Career Prospects for the Gen X in India - Ciel HR
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Gen X are typically in their 40’s and 50’s now with at least twenty years of work experience behind them. One would expect, their careers would be in their peaks now; they would be getting promoted fast and leading most critical parts of the organizations they work in; their juniors would be looking up to them for guidance and inspiration. One should see them in great demand among head-hunters. But, the reality is different, isn’t it?

Why is Gen X not in great demand?

Millions of young talent join the workforce in India each year. These millennials are ambitious and driven to find success. They do not hesitate to drop the mantle and move on as soon as they do not find it interesting. They want to take quick decisions and do not want to brood over it for long.

Coincidentally, businesses have become uncertain and volatile. Hence, they are trying to be flexible in their plans and execution. They are increasingly digitized and automated; therefore, repetitive tasks do not necessarily require old hands. Rather, young minds, tech-savvy thoughts and fresh pairs of hands of the millennials fit into the new reality way better than the Gen X. However, can an organization grow with the millennials?

Growth for the organization

Organizations need to grow and thus, want to nurture leaders for their future. Do Gen X employees get the preference over the millennials?

Millennial workforce looks for continuous progress in their work life in terms of the role they perform, the impact they deliver and the money they earn. This propensity is higher than that of Gen X. Organizations know the need of holding on to the millennials and putting them on a path of growth. Hence, they tend to prioritize fulfilling the needs and aspirations of millennials over that of the Gen X.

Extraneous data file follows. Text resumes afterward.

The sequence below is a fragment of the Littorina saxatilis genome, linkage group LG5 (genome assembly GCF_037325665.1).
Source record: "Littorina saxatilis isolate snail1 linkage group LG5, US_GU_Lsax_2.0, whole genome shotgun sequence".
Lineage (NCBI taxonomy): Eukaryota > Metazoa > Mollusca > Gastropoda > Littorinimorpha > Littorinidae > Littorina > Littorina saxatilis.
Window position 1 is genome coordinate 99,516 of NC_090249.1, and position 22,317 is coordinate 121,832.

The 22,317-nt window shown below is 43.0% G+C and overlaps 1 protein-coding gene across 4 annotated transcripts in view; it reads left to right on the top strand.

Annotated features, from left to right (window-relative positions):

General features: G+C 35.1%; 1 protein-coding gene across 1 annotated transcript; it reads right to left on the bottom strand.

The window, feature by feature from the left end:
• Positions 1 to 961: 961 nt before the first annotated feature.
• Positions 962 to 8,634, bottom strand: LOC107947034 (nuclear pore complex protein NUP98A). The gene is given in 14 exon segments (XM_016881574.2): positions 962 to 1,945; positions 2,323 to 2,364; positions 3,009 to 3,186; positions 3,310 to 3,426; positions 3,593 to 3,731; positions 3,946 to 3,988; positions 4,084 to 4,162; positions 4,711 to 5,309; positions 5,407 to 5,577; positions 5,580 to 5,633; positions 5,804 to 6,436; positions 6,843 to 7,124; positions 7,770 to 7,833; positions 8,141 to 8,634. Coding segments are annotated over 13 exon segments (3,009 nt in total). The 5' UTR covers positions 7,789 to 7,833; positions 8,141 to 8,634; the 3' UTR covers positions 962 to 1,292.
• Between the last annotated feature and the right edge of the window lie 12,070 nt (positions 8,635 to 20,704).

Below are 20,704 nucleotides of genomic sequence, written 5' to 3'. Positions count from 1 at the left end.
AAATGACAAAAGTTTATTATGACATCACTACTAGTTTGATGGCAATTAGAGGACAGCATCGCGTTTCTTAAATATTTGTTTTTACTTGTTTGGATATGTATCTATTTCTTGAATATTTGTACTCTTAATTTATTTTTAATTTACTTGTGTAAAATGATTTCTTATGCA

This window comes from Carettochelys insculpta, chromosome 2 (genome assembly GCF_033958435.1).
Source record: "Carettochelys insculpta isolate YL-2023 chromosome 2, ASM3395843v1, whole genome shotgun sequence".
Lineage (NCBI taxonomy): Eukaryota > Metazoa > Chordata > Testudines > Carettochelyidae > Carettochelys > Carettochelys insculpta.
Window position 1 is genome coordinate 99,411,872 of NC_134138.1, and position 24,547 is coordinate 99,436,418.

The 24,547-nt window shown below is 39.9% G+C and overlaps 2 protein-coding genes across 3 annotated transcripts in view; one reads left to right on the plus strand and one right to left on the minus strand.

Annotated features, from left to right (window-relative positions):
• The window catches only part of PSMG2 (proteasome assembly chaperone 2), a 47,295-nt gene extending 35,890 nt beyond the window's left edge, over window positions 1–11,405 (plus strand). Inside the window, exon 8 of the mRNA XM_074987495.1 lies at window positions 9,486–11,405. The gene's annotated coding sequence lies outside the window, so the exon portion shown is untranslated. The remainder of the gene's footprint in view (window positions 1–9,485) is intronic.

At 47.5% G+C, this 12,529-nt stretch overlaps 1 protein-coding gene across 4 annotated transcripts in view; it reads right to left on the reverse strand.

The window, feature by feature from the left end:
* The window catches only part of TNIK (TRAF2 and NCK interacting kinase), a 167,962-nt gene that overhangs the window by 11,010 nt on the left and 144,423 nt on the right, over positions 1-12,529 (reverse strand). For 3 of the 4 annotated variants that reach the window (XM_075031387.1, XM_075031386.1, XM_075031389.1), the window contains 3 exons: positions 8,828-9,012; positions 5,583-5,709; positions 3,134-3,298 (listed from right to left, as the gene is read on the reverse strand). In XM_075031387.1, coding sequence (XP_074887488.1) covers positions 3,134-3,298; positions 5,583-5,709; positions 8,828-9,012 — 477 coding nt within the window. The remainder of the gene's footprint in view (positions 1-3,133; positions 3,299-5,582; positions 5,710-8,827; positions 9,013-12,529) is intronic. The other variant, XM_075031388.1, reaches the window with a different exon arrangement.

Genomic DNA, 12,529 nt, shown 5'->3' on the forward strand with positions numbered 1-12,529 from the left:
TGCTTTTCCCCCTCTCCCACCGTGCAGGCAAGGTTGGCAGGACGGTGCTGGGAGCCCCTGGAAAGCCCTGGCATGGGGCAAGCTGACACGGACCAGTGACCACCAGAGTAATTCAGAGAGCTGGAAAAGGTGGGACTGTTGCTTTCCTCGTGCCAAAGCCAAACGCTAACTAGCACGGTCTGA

The road for Gen X is not closed. For decision making roles, one needs people who have gained deep insights into the industry and the global environment. While millennials are put on a growth path, the value of having weathered a wide variety situations is unparalleled. Hence, Gen X folks need to make sure that their years of experience translate into knowledge and insights which are deployed at work to deliver greater impact. The responsibility lies squarely on the shoulders of the employee than the company one is working for.

Who should plan for the career growth?

It is easy to say that the employer has to plan for its human resources, Gen X included. However, we must understand, their certain aspects of our life which we are primarily responsible for, such as health, finance and career. Employer is a big stakeholder in the process, but one cannot outsource this responsibility to the employer.

Gen X employees need to understand the ground realities. Accordingly, they need to train their minds to be more aware of the new developments, train themselves on new methods and tools, look for opportunities to learn and apply the newly acquired knowledge wherever possible. They need to actively seek the support of their managers and peers to take up challenging tasks, learn new skills and continuously improve.

Organizations need to identify roles which need the depth of experience and develop people continuously so that career paths are clear. And similarly, they must state clearly the roles where the outlook is for a short term, say 1 year or 2 years, what competencies are needed to excel there, how performance is evaluated and what happens next based on the performance assessment.

We have to explain to our employees that an operator of a CNC machine can grow into the role of Manufacturing Head; a sales officer can become a Vice President – Sales. The paths have to be clear. And at the same time, we have to clarify how a Senior Manager could remain stuck in the same role for a decade and younger people could move many levels up.

Our economy is growing and will continue to do so. Growth opportunities are plenty. We need to discover a path to reach there. The path could be arduous sometimes, but not impossible.

Ref: https://hbr.org/2019/07/are-companies-about-to-have-a-gen-x-retention-problem

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